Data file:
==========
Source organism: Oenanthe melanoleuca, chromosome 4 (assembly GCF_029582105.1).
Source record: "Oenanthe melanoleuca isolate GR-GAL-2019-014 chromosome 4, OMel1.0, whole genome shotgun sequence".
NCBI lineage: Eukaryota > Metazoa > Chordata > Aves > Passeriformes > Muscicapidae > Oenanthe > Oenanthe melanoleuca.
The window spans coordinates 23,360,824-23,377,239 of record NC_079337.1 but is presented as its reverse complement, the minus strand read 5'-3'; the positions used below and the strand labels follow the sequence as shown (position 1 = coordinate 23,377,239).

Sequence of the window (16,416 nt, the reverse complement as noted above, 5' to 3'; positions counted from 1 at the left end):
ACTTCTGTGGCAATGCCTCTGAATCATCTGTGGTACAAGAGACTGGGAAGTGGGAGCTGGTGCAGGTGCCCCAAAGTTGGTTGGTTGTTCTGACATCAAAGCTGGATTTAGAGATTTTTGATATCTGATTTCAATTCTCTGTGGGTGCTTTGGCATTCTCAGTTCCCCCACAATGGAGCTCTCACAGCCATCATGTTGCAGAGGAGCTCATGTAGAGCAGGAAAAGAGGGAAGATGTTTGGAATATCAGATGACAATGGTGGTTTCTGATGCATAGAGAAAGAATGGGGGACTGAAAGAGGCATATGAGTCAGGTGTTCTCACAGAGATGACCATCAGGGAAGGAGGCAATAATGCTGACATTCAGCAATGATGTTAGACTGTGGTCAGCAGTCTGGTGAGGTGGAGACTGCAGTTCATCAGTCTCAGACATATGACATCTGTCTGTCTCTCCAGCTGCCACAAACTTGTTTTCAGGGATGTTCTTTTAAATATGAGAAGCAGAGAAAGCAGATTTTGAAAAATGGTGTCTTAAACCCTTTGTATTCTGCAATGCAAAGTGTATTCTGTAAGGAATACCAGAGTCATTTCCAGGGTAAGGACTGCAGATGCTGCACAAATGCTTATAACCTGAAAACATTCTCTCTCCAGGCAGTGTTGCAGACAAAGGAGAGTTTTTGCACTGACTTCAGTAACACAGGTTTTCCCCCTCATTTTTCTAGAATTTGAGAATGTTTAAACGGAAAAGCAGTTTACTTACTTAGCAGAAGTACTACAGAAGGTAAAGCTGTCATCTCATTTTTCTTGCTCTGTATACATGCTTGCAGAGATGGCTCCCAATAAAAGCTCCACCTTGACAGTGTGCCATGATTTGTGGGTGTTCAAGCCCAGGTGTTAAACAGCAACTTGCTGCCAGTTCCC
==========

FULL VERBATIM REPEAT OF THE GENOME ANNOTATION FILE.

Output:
Source organism: Oenanthe melanoleuca, chromosome 4 (assembly GCF_029582105.1).
Source record: "Oenanthe melanoleuca isolate GR-GAL-2019-014 chromosome 4, OMel1.0, whole genome shotgun sequence".
NCBI lineage: Eukaryota > Metazoa > Chordata > Aves > Passeriformes > Muscicapidae > Oenanthe > Oenanthe melanoleuca.
The window spans coordinates 23,360,824-23,377,239 of record NC_079337.1 but is presented as its reverse complement, the minus strand read 5'-3'; the positions used below and the strand labels follow the sequence as shown (position 1 = coordinate 23,377,239).

Sequence of the window (16,416 nt, the reverse complement as noted above, 5' to 3'; positions counted from 1 at the left end):
ACTTCTGTGGCAATGCCTCTGAATCATCTGTGGTACAAGAGACTGGGAAGTGGGAGCTGGTGCAGGTGCCCCAAAGTTGGTTGGTTGTTCTGACATCAAAGCTGGATTTAGAGATTTTTGATATCTGATTTCAATTCTCTGTGGGTGCTTTGGCATTCTCAGTTCCCCCACAATGGAGCTCTCACAGCCATCATGTTGCAGAGGAGCTCATGTAGAGCAGGAAAAGAGGGAAGATGTTTGGAATATCAGATGACAATGGTGGTTTCTGATGCATAGAGAAAGAATGGGGGACTGAAAGAGGCATATGAGTCAGGTGTTCTCACAGAGATGACCATCAGGGAAGGAGGCAATAATGCTGACATTCAGCAATGATGTTAGACTGTGGTCAGCAGTCTGGTGAGGTGGAGACTGCAGTTCATCAGTCTCAGACATATGACATCTGTCTGTCTCTCCAGCTGCCACAAACTTGTTTTCAGGGATGTTCTTTTAAATATGAGAAGCAGAGAAAGCAGATTTTGAAAAATGGTGTCTTAAACCCTTTGTATTCTGCAATGCAAAGTGTATTCTGTAAGGAATACCAGAGTCATTTCCAGGGTAAGGACTGCAGATGCTGCACAAATGCTTATAACCTGAAAACATTCTCTCTCCAGGCAGTGTTGCAGACAAAGGAGAGTTTTTGCACTGACTTCAGTAACACAGGTTTTCCCCCTCATTTTTCTAGAATTTGAGAATGTTTAAACGGAAAAGCAGTTTACTTACTTAGCAGAAGTACTACAGAAGGTAAAGCTGTCATCTCATTTTTCTTGCTCTGTATACATGCTTGCAGAGATGGCTCCCAATAAAAGCTCCACCTTGACAGTGTGCCATGATTTGTGGGTGTTCAAGCCCAGGTGTTAAACAGCAACTTGCTGCCAGTTCCC